Surgeons' Experience Matters With Thyroid Removal
Track record best for doctors who perform 25-plus thyroidectomies a year, researchers say
By Robert Preidt
FRIDAY, March 25, 2016 (HealthDay News) -- If you need your thyroid gland removed, choosing a surgeon who performs more than 25 thyroid removals a year might minimize your risks, a new study suggests.
"This is a very technical operation, and patients should feel empowered to ask their surgeons how many procedures they do each year, on average," said study senior author Dr. Julie Sosa, chief of endocrine surgery at Duke University, in Durham, N.C.
"Surgeons have an ethical responsibility to report their case numbers. While this is not a guarantee of a positive outcome, choosing a more experienced surgeon certainly can improve the odds that the patient will do well," Sosa said in a university news release.
The thyroid, located at the base of the throat, produces hormones that regulate your metabolism. Thyroid removal (thyroidectomy) is not uncommon and often done due to cancer or enlargement, Sosa and her colleagues said.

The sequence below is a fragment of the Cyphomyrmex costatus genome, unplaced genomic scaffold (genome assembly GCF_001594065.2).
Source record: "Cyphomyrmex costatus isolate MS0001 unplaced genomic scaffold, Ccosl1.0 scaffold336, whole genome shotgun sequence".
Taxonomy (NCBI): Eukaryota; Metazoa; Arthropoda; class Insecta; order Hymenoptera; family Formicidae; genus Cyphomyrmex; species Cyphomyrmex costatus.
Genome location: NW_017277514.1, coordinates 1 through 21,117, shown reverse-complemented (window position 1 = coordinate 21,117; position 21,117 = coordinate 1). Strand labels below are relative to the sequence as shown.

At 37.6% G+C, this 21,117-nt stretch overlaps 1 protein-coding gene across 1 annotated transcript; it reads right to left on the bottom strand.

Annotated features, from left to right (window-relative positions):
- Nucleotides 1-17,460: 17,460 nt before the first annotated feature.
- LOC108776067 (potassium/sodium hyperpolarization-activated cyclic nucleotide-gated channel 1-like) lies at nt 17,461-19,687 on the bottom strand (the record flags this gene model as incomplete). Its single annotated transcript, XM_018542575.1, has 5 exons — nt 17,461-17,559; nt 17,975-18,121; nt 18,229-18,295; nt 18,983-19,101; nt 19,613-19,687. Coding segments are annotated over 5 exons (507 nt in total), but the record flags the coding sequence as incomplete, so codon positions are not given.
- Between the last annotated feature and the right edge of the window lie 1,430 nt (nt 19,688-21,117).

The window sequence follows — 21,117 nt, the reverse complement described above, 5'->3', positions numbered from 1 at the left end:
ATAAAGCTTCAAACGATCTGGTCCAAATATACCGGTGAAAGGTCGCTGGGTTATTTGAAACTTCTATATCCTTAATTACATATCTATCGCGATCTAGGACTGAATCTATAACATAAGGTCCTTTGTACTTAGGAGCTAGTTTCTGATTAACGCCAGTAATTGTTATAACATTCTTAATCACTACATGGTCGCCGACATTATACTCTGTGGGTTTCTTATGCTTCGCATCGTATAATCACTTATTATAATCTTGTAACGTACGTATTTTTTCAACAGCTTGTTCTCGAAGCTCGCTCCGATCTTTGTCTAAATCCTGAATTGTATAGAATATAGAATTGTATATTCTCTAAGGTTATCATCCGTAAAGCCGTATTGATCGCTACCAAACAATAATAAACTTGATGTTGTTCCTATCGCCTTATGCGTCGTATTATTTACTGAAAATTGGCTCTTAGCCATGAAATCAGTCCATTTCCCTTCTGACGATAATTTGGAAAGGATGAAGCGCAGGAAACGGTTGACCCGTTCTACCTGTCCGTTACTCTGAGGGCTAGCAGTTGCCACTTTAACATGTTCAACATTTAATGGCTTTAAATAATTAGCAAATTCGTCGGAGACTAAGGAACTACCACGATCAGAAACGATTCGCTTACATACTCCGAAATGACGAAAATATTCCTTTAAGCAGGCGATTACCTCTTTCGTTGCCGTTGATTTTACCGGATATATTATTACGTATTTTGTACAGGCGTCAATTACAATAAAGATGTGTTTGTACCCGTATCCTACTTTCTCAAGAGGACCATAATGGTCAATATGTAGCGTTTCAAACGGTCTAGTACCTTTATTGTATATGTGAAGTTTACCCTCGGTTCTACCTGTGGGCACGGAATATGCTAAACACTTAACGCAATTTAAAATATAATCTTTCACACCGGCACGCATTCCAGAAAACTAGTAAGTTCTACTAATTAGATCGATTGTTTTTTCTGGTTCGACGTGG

However, 51 percent of surgeons who perform thyroidectomy do this type of surgery just once a year, according to the researchers.
For the study, they looked at data from nearly 17,000 people in the United States who underwent thyroidectomy between 1998 and 2009.
While the researchers only found an association, the risk of complications was 87 percent higher when a surgeon did only one thyroidectomy case a year.
In general, doing fewer procedures was tied to more complications in the study: an 68 percent increased risk of complications was linked with doing two to five thyroidectomies a year; a 22 percent increased risk with 11 to 15 cases a year, and a 10 percent increased risk with 16 to 20 operations a year.
There was no increased risk of complications among surgeons who did more than 25 thyroidectomies a year, according to the study published recently in the Annals of Surgery.
Potential complications include bleeding, parathyroid gland problems, and damage to the laryngeal nerve that can cause speaking, breathing and swallowing difficulties, the researchers said.